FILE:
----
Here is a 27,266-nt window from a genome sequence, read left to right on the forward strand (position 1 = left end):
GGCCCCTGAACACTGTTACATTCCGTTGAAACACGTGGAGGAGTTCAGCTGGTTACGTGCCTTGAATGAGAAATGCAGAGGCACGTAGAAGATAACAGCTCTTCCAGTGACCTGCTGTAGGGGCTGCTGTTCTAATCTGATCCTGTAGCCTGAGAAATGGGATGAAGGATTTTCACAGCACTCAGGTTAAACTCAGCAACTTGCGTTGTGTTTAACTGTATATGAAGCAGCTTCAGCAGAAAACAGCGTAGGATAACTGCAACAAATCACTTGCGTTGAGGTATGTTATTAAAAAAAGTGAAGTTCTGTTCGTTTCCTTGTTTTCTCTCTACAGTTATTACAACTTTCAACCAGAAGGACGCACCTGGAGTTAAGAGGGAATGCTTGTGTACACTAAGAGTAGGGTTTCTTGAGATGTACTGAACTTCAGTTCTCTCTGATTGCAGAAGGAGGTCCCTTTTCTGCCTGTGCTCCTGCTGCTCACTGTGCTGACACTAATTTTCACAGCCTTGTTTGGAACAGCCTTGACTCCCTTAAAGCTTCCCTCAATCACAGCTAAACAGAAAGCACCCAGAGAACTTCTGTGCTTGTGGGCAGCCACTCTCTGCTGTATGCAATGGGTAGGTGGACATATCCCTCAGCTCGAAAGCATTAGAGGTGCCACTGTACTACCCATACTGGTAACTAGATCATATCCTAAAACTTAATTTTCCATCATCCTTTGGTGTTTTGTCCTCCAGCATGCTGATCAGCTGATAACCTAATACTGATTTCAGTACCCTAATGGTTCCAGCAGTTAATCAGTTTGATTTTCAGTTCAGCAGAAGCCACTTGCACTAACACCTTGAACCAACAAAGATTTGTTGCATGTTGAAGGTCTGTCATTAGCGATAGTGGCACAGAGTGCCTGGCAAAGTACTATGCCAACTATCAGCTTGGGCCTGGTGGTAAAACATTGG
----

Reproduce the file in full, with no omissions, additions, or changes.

Here is a 27,266-nt window from a genome sequence, read left to right on the forward strand (position 1 = left end):
GGCCCCTGAACACTGTTACATTCCGTTGAAACACGTGGAGGAGTTCAGCTGGTTACGTGCCTTGAATGAGAAATGCAGAGGCACGTAGAAGATAACAGCTCTTCCAGTGACCTGCTGTAGGGGCTGCTGTTCTAATCTGATCCTGTAGCCTGAGAAATGGGATGAAGGATTTTCACAGCACTCAGGTTAAACTCAGCAACTTGCGTTGTGTTTAACTGTATATGAAGCAGCTTCAGCAGAAAACAGCGTAGGATAACTGCAACAAATCACTTGCGTTGAGGTATGTTATTAAAAAAAGTGAAGTTCTGTTCGTTTCCTTGTTTTCTCTCTACAGTTATTACAACTTTCAACCAGAAGGACGCACCTGGAGTTAAGAGGGAATGCTTGTGTACACTAAGAGTAGGGTTTCTTGAGATGTACTGAACTTCAGTTCTCTCTGATTGCAGAAGGAGGTCCCTTTTCTGCCTGTGCTCCTGCTGCTCACTGTGCTGACACTAATTTTCACAGCCTTGTTTGGAACAGCCTTGACTCCCTTAAAGCTTCCCTCAATCACAGCTAAACAGAAAGCACCCAGAGAACTTCTGTGCTTGTGGGCAGCCACTCTCTGCTGTATGCAATGGGTAGGTGGACATATCCCTCAGCTCGAAAGCATTAGAGGTGCCACTGTACTACCCATACTGGTAACTAGATCATATCCTAAAACTTAATTTTCCATCATCCTTTGGTGTTTTGTCCTCCAGCATGCTGATCAGCTGATAACCTAATACTGATTTCAGTACCCTAATGGTTCCAGCAGTTAATCAGTTTGATTTTCAGTTCAGCAGAAGCCACTTGCACTAACACCTTGAACCAACAAAGATTTGTTGCATGTTGAAGGTCTGTCATTAGCGATAGTGGCACAGAGTGCCTGGCAAAGTACTATGCCAACTATCAGCTTGGGCCTGGTGGTAAAACATTGG